Reviews OWE & Fringe Published 29 November 2011

New World Order

Shoreditch Town Hall ⋄ 16th November - 11th December 2011

Promenading Pinter.

Daniel B. Yates

Shoreditch Town Hall sits as a hulking civic monument to some past civil order, smack in the deregulated hedonism of the city’s playground.  Occasionally occupying itself with media functions it largely sits empty, the grey stone Georgian splendour of the exterior hides peeling churning bowels. It’s into here that Hydrocracker, with backing from the Barbican have transferred their peripatetic Pinter, a choppy and brutish promenade through some of his later political plays, which while amping up the confrontation conspicuously fails to make anything new of these powerful texts.

We start in one of the ornate upper rooms, frisked by militarised police figures, and handed a visitor ID which are referred to as “papers” throughout the evening.  Here Press Conference is delivered by the gravelly suave Hugh Ross, a well-groomed ministerial figure who appears throughout in a variety of guises.  As we are frogmarched down into the decaying basements, shades of past revelations concerning the treatment of detainees by the our governments fall loomingly round every corner.  One guard, a diminutive woman in implacable shades, juts a finger and hip with studied nods to Lynddie England.  As we file out of a room, leaving a hooded man in orange overalls to the tender evils of his interrogators, a stereo is switched and a thrash industrial version of Kylie’s Can’t Get You Out of my Head chases us like banal fog.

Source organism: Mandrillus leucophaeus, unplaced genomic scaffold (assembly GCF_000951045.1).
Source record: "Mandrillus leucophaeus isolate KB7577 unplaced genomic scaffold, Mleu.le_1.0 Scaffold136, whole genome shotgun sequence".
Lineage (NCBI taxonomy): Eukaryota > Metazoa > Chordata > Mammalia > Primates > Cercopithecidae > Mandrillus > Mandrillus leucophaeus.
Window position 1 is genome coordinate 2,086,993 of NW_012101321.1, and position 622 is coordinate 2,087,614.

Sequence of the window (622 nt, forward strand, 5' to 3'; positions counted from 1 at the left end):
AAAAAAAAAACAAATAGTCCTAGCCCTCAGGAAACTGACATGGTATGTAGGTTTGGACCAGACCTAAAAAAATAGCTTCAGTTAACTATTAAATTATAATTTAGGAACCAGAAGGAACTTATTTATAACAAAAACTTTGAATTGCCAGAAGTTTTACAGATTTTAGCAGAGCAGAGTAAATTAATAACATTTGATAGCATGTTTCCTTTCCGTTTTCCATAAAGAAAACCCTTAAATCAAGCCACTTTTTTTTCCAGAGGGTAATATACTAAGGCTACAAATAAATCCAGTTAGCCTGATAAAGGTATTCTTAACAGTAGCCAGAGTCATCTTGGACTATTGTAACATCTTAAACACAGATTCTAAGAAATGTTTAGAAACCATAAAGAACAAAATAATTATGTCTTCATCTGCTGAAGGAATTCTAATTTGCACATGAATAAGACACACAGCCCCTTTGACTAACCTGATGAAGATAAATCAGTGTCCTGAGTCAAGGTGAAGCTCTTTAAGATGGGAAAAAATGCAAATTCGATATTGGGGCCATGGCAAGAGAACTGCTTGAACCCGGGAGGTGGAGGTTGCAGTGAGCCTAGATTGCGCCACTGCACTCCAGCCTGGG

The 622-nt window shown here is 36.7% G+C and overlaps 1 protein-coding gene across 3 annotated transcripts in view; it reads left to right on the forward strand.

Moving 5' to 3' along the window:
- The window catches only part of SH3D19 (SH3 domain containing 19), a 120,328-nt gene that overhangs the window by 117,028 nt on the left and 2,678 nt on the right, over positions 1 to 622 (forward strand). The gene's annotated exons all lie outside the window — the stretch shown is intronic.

Elsewhere in these pages Jeff James has argued that these plays “force the audience to look at torture, and challenge them to dismiss it as something irrelevant that only happens to other people.”  And while New World Order aims for this de-othering of torture it’s only partly successful.  Certainly the conception is immaculate and these late plays, so full of crystal violence, blossom in the promenade environment.  Here Pinter’s horror is amplified, and if he was ever outstripped by gangster film in the violence-stakes, his sheer calculating viciousness is here returned to its full dimensions.  It creates complicated reactions in the audience, and the room proliferates with identifications – with the captors’ power, contempt at the abject misery of the victims, wide eyes and lip-biting resentment, faint simmerings of anger.

And yet on the other hand New World Order has little to say bar this amplification.  We see hopelessly abused bodies, we are grabbed and told frequently to line-up against walls, we are split up multiple times, left in dank rooms with guards that bark  – and yet we are left as curiously impotent onlookers, unfurnished with whys and wherefores, without sufficient means of identifying the situation, or identifying with anyone in it, beyond the raw operations of power.  The moves to recontextualise fall slightly flat, the decision to stick only with Pinter’s words creates a world too sparse to be recognised, the BBC signs that hang around the press conference microphones struggle to make their point. Finally we are left with something like a totalitarian Erehwon, vague and upside down, while the promenade becomes an unsatisfactory halfway house  – conjoining what are essentially disparate pieces in a manner too bitty to constitute a journey, at the same time muddying the individuality of Pinter’s enduringly depraved snowflakes.


Daniel B. Yates

Educated by the state, at LSE and Goldsmiths, Daniel co-founded Exeunt in late 2010. The Guardian has characterised his work as “breaking with critical tradition” while his writing on live culture &c has appeared in TimeOut London, i-D Magazine, Vice Magazine, and elsewhere. He lives and works in London E8, and is pleasant.

New World Order Show Info

Directed by Ellie Jones

Written by Harold Pinter

Cast includes Richard Hahlo, Hugh Ross.



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